While passing wealth down to the next generation is a key objective of many families and investors, for women, legacy often also means being capable of positively impacting the lives of others and, thus, they have a tendency to invest with purpose, according to a recent report.
That purpose represents both their goals, values and intended impact on society, finds the Women and Investing – Planning for your Legacy report, published by UBS global wealth management’s chief investment office (GWM CIO), which also notes that 87% of women surveyed agree that money is a tool that can be used to help fulfil their purpose.
Female investors also appear more inclined than men to invest based on their values, the report points out. And, if women invested as much as men, there could be more than US$3.22 trillion of additional capital to invest globally, with over US$ 1.87 trillion flowing into more sustainable and impactful investing.
As well, more women (71%) take into account sustainable considerations when investing compared with men (58%); and nearly 9 in 10 women wish they could be doing more to create positive social change, with most of them wanting to give because they believe there is a great need and because they want to make a difference.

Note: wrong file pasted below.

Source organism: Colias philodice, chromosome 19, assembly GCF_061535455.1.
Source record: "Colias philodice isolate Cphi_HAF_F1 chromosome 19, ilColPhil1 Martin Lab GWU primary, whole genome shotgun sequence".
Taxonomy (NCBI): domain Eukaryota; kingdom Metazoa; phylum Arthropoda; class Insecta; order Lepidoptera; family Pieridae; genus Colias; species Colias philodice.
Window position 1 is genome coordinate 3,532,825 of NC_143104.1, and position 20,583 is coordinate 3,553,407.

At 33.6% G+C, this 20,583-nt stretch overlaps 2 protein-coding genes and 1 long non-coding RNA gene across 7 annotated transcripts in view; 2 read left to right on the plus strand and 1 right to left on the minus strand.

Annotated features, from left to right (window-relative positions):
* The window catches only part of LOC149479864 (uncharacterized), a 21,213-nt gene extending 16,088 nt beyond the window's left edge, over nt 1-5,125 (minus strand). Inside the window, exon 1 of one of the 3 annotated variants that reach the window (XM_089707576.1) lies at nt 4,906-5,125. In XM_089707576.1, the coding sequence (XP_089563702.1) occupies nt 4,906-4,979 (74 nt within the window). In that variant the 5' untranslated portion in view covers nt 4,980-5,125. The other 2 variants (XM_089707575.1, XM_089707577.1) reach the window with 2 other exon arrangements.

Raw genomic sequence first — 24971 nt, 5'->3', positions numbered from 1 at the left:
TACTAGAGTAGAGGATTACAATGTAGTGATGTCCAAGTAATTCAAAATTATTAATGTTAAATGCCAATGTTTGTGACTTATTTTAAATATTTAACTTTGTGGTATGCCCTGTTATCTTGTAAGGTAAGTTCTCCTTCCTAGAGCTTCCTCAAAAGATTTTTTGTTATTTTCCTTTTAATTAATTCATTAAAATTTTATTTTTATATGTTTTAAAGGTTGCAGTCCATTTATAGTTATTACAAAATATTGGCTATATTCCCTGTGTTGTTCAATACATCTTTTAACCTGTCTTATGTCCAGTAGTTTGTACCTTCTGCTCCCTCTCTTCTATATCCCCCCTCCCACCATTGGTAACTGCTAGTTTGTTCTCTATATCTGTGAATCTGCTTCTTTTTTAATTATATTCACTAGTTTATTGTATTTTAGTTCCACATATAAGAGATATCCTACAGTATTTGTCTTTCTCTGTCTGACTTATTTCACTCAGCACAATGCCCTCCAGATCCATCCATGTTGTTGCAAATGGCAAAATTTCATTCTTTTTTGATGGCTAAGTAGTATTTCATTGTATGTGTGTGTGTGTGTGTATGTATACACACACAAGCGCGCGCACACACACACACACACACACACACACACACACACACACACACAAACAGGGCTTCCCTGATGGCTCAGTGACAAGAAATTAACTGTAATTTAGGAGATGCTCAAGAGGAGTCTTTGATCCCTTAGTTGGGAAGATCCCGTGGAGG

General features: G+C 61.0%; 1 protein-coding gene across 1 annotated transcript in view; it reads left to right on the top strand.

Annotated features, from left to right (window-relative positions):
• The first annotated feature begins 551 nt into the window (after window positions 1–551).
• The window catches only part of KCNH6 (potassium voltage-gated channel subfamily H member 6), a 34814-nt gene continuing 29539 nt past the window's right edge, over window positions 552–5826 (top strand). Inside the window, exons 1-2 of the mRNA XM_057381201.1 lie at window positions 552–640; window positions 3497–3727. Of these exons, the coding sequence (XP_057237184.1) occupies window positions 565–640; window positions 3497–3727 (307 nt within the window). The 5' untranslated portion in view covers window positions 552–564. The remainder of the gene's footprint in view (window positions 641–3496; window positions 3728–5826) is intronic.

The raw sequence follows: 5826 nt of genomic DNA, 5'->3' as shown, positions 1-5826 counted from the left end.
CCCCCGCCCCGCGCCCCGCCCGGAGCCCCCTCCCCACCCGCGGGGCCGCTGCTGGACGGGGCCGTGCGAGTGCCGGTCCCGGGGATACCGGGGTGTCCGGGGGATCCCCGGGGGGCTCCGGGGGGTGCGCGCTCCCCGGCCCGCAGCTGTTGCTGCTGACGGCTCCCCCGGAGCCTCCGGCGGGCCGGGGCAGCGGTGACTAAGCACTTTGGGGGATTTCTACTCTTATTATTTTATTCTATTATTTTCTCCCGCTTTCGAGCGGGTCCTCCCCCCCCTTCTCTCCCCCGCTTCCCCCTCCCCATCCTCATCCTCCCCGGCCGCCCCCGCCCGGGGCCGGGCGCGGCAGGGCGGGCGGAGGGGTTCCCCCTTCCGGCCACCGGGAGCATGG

The pandemic was a catalyst for more women wanting to give to philanthropy – especially millennial women with 1 out of 2 wanting to make giving a bigger priority – shares the report, which finds 7 in 10 women having increased their philanthropic support over the past two years via dedicating time, money or expertise.
And – given gender differences in how legacy is defined, investment preferences and the approach to investing, and differences in longevity – the report suggests that attention needs to be given to how women can best allocate resources to achieve these multigenerational objectives.
Highlighting the importance of planning, 56% of women (versus 47 % of men), the report shares, do not know how much wealth they can pass on to the next generation. Hence, women tend to have very different wealth journeys than men.
Marianna Mamou, head of advice beyond investing at the bank’s GWM CIO, says: “Women are inclined to perceive and value wealth mainly as a source of security, and tend to focus on being financially secure and able to afford a certain lifestyle for themselves, but also for their loved ones over the long term.”